Console.WriteLine(“Press Ctrl-C to stop the sender process”);
Console.WriteLine(“Press Enter to start now”);
Console.ReadLine();

// SendingRandomMessages().Wait();

}

public static void install()
{
string url = @”https://…………blob.core.windows.net/accelerometer/AccelerometerSensorData.csv&#8221;;
WebClient wc = new WebClient();
wc.DownloadFileCompleted += new AsyncCompletedEventHandler(Completed);
wc.DownloadProgressChanged += new DownloadProgressChangedEventHandler(ProgressChanged);
// Console.WriteLine(“Download OnProgress……”);

ConsoleHelper.ProgressTitle = “Downloading”;
ConsoleHelper.ProgressTotal = 10;
for (int i = 0; i <= 10; i++)
{
ConsoleHelper.ProgressValue = i;
Thread.Sleep(500);
if (i >= 5)
{
ConsoleHelper.ProgressHasWarning = true;
}
if (i >= 8)
{
ConsoleHelper.ProgressHasError = true;
}
}
ConsoleHelper.ProgressTotal = 0;
try
{
wc.DownloadFile(new Uri(url), @”\ASA\Sensors\Accelerometer\AccelerometerSensorData.csv”);
}
catch (Exception ex)
{
while (ex != null)
{
Console.WriteLine(ex.Message);
ex = ex.InnerException;
}
}
}
public static void Completed(object sender, AsyncCompletedEventArgs e)
{
Console.WriteLine(“Download Completed!”);
}

public static void ProgressChanged(object sender, DownloadProgressChangedEventArgs e)
{
Console.WriteLine(“{0} Downloaded {1} of {2} bytes,{3} % Complete….”,
(string)e.UserState,
e.BytesReceived,
e.TotalBytesToReceive,
e.ProgressPercentage);
DrawProgressBar(0, 100, Console.WindowWidth, ‘1’);
}

private static void DrawProgressBar(int complete, int maxVal, int barSize, char ProgressCharacter)
{
Console.CursorVisible = false;
int left = Console.CursorLeft;
decimal perc = (decimal)complete / (decimal)maxVal;
int chars = (int)Math.Floor(perc / ((decimal)1 / (decimal)barSize));
string p1 = String.Empty, p2 = String.Empty;

for (int i = 0; i < chars; i++) p1 += ProgressCharacter;
for (int i = 0; i < barSize – chars; i++) p2 += ProgressCharacter;

Console.ForegroundColor = ConsoleColor.Green;
Console.Write(p1);
Console.ForegroundColor = ConsoleColor.DarkGreen;
Console.Write(p2);

Console.ResetColor();
Console.Write(“{0}%”, (perc * 100).ToString(“N2”));
Console.CursorLeft = left;
}
private static DataTable GetDataTableFromCSVFile(string csv_file_path)
{
DataTable csvData = new DataTable();
string data = string.Empty;
try
{
using (TextFieldParser csvReader = new TextFieldParser(csv_file_path))
{
csvReader.SetDelimiters(new string[] { “,” });
csvReader.HasFieldsEnclosedInQuotes = true;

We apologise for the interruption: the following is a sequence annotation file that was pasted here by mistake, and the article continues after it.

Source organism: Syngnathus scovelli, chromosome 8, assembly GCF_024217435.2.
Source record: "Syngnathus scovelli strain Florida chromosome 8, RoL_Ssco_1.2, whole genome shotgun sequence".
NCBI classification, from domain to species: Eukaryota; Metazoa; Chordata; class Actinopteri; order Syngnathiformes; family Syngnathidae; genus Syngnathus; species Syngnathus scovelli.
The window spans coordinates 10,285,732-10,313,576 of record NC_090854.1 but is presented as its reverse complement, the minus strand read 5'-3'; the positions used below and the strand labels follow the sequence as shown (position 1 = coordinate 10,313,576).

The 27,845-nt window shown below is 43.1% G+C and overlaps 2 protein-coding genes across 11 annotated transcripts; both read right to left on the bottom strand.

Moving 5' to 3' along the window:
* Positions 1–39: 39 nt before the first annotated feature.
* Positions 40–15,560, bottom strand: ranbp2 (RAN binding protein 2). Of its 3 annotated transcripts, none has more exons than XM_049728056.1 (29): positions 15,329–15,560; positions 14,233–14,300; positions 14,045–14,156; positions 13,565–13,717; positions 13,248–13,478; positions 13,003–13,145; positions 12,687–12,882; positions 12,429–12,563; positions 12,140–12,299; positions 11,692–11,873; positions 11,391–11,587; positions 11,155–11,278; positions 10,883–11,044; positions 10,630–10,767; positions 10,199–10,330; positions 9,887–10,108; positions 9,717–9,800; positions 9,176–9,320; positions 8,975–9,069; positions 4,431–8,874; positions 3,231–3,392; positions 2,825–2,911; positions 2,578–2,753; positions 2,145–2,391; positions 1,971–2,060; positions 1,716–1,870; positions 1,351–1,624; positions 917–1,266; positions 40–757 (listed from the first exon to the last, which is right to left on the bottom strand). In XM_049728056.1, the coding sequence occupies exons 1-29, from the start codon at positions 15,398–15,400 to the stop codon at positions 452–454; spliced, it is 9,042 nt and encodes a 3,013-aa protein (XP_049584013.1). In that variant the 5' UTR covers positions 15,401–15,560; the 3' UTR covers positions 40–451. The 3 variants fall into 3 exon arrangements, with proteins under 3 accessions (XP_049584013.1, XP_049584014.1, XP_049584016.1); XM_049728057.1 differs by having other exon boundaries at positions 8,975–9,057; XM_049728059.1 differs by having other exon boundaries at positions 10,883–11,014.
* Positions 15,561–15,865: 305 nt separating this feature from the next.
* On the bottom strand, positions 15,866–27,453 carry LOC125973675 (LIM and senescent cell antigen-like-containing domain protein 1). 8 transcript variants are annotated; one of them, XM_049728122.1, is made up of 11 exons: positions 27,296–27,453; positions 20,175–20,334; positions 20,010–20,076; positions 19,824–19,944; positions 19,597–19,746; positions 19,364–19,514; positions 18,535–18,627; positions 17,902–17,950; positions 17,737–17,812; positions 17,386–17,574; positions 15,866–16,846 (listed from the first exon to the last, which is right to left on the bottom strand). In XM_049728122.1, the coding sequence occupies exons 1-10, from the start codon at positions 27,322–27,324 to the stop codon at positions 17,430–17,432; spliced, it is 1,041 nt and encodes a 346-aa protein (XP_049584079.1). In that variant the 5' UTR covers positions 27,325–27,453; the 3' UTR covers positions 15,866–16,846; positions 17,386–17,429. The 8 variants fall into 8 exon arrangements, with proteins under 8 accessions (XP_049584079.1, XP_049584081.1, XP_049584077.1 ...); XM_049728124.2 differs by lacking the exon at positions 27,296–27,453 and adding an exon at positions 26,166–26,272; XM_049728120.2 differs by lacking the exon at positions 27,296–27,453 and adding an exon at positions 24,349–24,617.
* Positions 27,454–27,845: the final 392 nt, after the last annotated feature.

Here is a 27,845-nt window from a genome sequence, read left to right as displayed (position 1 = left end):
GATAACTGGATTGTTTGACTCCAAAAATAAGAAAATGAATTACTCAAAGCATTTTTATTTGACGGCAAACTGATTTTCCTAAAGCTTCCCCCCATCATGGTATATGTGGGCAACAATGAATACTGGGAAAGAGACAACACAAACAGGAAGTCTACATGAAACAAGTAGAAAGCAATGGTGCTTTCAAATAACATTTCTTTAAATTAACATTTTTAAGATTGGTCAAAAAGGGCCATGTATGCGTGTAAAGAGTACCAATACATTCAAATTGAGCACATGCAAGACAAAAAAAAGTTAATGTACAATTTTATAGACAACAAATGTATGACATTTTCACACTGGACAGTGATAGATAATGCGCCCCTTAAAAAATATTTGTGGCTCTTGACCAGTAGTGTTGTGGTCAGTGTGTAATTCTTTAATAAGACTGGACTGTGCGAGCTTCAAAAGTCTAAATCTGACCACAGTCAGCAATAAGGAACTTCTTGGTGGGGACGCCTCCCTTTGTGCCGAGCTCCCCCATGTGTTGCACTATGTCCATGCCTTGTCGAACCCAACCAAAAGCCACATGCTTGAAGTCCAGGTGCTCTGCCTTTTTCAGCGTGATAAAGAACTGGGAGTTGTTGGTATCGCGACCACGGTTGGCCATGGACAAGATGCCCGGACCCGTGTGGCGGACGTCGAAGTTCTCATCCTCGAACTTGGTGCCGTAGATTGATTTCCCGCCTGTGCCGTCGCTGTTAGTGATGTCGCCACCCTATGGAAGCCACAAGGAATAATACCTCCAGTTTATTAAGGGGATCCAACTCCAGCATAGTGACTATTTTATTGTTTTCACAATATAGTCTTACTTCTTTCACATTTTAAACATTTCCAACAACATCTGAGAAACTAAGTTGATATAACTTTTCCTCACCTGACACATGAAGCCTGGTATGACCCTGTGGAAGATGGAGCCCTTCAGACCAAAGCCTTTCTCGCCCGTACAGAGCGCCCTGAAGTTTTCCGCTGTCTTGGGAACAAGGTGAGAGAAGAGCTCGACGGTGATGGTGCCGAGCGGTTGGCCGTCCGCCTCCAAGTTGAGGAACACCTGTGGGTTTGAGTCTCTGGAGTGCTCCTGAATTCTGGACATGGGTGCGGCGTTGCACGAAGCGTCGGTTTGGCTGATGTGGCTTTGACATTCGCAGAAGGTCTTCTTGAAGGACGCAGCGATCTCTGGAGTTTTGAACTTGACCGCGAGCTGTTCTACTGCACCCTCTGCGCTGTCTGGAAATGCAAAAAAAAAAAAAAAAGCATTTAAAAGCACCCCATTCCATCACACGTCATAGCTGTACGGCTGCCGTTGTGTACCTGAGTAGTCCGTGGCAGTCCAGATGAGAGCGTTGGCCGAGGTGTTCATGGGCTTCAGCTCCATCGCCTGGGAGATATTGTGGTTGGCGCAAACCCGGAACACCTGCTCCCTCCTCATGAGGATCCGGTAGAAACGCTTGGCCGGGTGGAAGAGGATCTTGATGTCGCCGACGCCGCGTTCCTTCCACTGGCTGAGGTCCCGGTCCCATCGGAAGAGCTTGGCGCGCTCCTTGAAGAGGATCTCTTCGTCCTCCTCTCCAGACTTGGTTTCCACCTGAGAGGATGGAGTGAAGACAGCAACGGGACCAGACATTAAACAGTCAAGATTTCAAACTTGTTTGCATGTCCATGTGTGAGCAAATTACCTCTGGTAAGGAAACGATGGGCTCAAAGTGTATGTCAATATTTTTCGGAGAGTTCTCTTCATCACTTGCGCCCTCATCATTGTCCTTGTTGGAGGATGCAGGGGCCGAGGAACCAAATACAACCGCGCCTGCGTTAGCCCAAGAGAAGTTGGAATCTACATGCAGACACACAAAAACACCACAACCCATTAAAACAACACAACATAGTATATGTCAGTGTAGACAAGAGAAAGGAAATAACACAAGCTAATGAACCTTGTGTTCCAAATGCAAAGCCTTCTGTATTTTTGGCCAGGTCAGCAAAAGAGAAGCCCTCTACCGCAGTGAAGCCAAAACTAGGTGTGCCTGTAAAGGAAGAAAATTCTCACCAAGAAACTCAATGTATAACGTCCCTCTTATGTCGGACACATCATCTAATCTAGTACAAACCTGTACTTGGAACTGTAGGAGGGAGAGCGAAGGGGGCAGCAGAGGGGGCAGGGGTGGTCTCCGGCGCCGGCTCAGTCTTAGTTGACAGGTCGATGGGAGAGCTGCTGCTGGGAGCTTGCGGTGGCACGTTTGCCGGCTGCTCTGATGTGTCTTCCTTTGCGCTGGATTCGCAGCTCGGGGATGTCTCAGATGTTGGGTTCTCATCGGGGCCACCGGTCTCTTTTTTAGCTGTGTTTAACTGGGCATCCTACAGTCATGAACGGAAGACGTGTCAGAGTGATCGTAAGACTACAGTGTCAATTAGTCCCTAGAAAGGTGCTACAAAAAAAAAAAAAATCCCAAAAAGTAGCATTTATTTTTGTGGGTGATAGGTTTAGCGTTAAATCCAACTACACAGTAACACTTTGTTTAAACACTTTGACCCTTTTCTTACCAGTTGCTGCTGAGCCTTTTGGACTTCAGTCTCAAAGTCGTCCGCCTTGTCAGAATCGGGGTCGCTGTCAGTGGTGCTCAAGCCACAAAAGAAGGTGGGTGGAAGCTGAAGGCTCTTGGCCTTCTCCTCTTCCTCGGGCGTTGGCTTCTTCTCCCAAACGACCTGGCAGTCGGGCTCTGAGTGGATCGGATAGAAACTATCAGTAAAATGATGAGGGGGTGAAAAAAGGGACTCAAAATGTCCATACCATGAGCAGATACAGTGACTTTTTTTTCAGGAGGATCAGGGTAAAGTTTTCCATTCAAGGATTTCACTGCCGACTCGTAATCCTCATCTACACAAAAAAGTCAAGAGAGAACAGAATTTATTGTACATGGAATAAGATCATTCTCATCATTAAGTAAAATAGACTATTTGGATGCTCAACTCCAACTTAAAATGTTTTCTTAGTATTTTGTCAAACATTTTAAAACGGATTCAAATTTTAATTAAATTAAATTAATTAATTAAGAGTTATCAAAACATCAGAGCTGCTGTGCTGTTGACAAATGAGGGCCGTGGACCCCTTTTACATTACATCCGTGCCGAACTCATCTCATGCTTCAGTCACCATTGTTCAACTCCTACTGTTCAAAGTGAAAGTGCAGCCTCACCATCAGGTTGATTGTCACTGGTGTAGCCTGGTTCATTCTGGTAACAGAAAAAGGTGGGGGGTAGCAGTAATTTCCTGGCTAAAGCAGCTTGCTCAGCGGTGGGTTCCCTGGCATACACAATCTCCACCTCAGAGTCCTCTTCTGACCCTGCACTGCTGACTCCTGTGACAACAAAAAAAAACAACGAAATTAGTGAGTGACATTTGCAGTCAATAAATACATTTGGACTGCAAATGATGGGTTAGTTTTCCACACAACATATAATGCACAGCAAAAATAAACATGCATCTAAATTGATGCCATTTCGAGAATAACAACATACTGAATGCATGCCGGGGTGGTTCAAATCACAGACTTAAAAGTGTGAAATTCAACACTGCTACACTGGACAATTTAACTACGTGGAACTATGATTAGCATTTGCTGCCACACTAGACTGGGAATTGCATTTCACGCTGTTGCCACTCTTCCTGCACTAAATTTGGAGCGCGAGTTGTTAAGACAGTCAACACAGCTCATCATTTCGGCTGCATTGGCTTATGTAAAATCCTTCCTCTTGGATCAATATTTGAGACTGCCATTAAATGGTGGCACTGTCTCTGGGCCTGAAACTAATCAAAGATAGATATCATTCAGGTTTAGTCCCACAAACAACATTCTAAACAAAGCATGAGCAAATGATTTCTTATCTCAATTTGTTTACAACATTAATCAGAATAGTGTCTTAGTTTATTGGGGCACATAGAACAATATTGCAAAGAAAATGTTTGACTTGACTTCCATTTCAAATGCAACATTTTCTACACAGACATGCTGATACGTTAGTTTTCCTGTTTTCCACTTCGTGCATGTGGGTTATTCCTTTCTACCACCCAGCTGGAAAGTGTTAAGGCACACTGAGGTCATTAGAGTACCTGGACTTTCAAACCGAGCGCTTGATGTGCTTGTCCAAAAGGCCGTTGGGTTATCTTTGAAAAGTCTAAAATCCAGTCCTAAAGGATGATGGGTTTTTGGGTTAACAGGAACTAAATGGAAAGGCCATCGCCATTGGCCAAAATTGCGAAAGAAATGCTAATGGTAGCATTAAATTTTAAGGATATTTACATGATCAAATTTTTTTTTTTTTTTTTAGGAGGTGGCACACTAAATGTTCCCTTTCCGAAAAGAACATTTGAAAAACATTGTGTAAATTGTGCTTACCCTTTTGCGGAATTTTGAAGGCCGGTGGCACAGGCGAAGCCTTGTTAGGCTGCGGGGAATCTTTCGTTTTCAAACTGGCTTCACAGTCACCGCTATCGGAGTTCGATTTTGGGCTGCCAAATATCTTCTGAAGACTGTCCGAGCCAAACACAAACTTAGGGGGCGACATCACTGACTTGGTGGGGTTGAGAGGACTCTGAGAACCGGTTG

//read column names
string[] colFields = csvReader.ReadFields();
foreach (string column in colFields)
{
DataColumn datecolumn = new DataColumn(column);
datecolumn.AllowDBNull = true;
csvData.Columns.Add(datecolumn);
}
while (!csvReader.EndOfData)
{
string[] fieldData = csvReader.ReadFields();

for (int i = 0; i < fieldData.Length; i++)
{
if (fieldData[i] == “”)
{
fieldData[i] = null;
}
}
csvData.Rows.Add(fieldData);

}
}
}
catch (Exception ex)
{

}
return csvData;
}

 

Now, built out ASA SQL query with specific window interval like in this demo, used ‘SlidingWindow(Second,no of interval)’ which generates computation on event hubs data based on the specific time interval mentioned in window.

ASAQuery

 

Next, start implement the processed output visualization on PowerBI preview portal by selecting ‘Output’ tab of ASA job. Once, you provide all the dataset name of output & start the ASA job, on PowerBI portal, would be able to see the specific dataset is created with a small yellow star icon beside.SensorsPowerBI

 

Here goes a step by step demonstration with video available on my Youtube channel.

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Microsoft IoT Foundation: Realtime Tweets Streaming into Azure Stream Analytics with PowerBI & PowerBI Designer Preview


The Azure Stream Analytics(ASA) is one of the major component of Microsoft #IoT foundation which has got ‘PowerBI‘ as its output connector for visualization of realtime data streaming into Event hub to Stream Analytics hub, just one month back as ‘public preview’.

In this demo, we’re going to focus to end to end realtime Tweets analytics collecting through Java code using ‘Twitter4j’ library, then store it into OneDrive storage as .csv file as well as storing it into Azure storage as block blob. Then, sending realtime tweets streamed into Service Bus Event Hubs for processing , so, after creating the stream analytics job make sure that the input connector is properly selected as data stream for ‘event hub’, then process ASA SQL query with specific ‘HoppingWindow(second,3) & ‘SlidingWindow(Minute,10,5) with overlapping/non-overlapping window frame of data streaming.

Finally , select the output connector as PowerBI & authorize with your organisational account. Once, your ASA job starts running, you would be able to see the powerbi dataset which you have selected as powerbi output dataset name, start building the ASA connected PowerBI report & Dashboard.